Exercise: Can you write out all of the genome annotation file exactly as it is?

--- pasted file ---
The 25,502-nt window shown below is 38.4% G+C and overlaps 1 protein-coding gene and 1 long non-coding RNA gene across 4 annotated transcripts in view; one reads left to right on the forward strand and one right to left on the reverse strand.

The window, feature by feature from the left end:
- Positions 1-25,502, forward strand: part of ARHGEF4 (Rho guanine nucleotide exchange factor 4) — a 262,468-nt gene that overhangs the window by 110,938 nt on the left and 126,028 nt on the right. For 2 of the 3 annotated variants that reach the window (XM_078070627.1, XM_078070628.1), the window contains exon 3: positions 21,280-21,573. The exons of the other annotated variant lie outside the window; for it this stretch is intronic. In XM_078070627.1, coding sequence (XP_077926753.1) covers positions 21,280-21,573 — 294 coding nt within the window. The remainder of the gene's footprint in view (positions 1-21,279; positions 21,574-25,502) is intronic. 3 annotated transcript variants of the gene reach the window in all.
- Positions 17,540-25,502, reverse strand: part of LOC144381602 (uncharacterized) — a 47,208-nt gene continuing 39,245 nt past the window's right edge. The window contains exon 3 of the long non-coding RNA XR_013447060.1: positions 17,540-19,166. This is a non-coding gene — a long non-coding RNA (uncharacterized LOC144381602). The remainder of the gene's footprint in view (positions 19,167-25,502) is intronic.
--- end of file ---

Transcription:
The 25,502-nt window shown below is 38.4% G+C and overlaps 1 protein-coding gene and 1 long non-coding RNA gene across 4 annotated transcripts in view; one reads left to right on the forward strand and one right to left on the reverse strand.

The window, feature by feature from the left end:
- Positions 1-25,502, forward strand: part of ARHGEF4 (Rho guanine nucleotide exchange factor 4) — a 262,468-nt gene that overhangs the window by 110,938 nt on the left and 126,028 nt on the right. For 2 of the 3 annotated variants that reach the window (XM_078070627.1, XM_078070628.1), the window contains exon 3: positions 21,280-21,573. The exons of the other annotated variant lie outside the window; for it this stretch is intronic. In XM_078070627.1, coding sequence (XP_077926753.1) covers positions 21,280-21,573 — 294 coding nt within the window. The remainder of the gene's footprint in view (positions 1-21,279; positions 21,574-25,502) is intronic. 3 annotated transcript variants of the gene reach the window in all.
- Positions 17,540-25,502, reverse strand: part of LOC144381602 (uncharacterized) — a 47,208-nt gene continuing 39,245 nt past the window's right edge. The window contains exon 3 of the long non-coding RNA XR_013447060.1: positions 17,540-19,166. This is a non-coding gene — a long non-coding RNA (uncharacterized LOC144381602). The remainder of the gene's footprint in view (positions 19,167-25,502) is intronic.